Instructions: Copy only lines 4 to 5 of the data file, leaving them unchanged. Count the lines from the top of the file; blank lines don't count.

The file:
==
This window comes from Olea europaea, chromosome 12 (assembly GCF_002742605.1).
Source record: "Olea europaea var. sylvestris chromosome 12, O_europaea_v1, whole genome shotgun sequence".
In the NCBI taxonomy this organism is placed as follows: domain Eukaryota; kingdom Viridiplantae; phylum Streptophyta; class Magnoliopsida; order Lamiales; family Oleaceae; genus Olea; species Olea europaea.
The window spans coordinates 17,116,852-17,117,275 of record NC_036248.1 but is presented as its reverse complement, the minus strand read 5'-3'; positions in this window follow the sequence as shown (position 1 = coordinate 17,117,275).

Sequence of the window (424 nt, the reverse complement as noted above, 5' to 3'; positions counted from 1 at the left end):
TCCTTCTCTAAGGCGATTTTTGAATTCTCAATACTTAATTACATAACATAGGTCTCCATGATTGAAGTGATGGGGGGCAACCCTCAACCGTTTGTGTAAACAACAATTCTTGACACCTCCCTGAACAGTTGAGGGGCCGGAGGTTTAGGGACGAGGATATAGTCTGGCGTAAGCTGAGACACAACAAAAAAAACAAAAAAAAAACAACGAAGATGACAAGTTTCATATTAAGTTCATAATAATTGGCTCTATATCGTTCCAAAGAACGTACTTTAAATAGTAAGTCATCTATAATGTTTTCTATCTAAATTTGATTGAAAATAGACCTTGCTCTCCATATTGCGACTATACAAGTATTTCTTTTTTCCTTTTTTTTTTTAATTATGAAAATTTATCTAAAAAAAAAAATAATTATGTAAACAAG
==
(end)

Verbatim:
The window spans coordinates 17,116,852-17,117,275 of record NC_036248.1 but is presented as its reverse complement, the minus strand read 5'-3'; positions in this window follow the sequence as shown (position 1 = coordinate 17,117,275).

Sequence of the window (424 nt, the reverse complement as noted above, 5' to 3'; positions counted from 1 at the left end):